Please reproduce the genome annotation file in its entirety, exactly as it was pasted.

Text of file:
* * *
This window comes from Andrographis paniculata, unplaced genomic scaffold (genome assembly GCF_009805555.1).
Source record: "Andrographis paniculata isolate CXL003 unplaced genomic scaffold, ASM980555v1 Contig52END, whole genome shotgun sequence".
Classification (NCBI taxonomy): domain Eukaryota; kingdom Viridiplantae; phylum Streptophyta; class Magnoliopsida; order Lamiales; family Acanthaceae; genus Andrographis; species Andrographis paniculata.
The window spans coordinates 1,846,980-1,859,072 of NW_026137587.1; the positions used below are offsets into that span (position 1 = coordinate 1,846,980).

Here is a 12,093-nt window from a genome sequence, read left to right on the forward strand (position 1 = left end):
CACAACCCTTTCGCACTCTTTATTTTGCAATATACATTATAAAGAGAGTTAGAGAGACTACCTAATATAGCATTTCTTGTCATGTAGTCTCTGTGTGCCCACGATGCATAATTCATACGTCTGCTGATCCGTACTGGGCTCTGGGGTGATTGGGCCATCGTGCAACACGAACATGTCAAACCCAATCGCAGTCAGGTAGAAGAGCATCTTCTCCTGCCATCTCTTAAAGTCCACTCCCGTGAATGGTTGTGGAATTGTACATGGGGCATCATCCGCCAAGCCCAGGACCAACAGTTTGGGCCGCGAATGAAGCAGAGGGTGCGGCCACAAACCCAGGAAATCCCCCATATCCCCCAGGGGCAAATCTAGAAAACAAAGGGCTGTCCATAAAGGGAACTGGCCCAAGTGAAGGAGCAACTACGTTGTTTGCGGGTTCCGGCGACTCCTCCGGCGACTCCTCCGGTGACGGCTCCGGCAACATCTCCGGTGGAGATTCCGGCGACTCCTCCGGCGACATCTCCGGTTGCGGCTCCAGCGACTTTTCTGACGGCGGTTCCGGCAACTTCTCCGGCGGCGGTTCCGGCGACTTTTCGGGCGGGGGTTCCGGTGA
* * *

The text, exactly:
This window comes from Andrographis paniculata, unplaced genomic scaffold (genome assembly GCF_009805555.1).
Source record: "Andrographis paniculata isolate CXL003 unplaced genomic scaffold, ASM980555v1 Contig52END, whole genome shotgun sequence".
Classification (NCBI taxonomy): domain Eukaryota; kingdom Viridiplantae; phylum Streptophyta; class Magnoliopsida; order Lamiales; family Acanthaceae; genus Andrographis; species Andrographis paniculata.
The window spans coordinates 1,846,980-1,859,072 of NW_026137587.1; the positions used below are offsets into that span (position 1 = coordinate 1,846,980).

Here is a 12,093-nt window from a genome sequence, read left to right on the forward strand (position 1 = left end):
CACAACCCTTTCGCACTCTTTATTTTGCAATATACATTATAAAGAGAGTTAGAGAGACTACCTAATATAGCATTTCTTGTCATGTAGTCTCTGTGTGCCCACGATGCATAATTCATACGTCTGCTGATCCGTACTGGGCTCTGGGGTGATTGGGCCATCGTGCAACACGAACATGTCAAACCCAATCGCAGTCAGGTAGAAGAGCATCTTCTCCTGCCATCTCTTAAAGTCCACTCCCGTGAATGGTTGTGGAATTGTACATGGGGCATCATCCGCCAAGCCCAGGACCAACAGTTTGGGCCGCGAATGAAGCAGAGGGTGCGGCCACAAACCCAGGAAATCCCCCATATCCCCCAGGGGCAAATCTAGAAAACAAAGGGCTGTCCATAAAGGGAACTGGCCCAAGTGAAGGAGCAACTACGTTGTTTGCGGGTTCCGGCGACTCCTCCGGCGACTCCTCCGGTGACGGCTCCGGCAACATCTCCGGTGGAGATTCCGGCGACTCCTCCGGCGACATCTCCGGTTGCGGCTCCAGCGACTTTTCTGACGGCGGTTCCGGCAACTTCTCCGGCGGCGGTTCCGGCGACTTTTCGGGCGGGGGTTCCGGTGA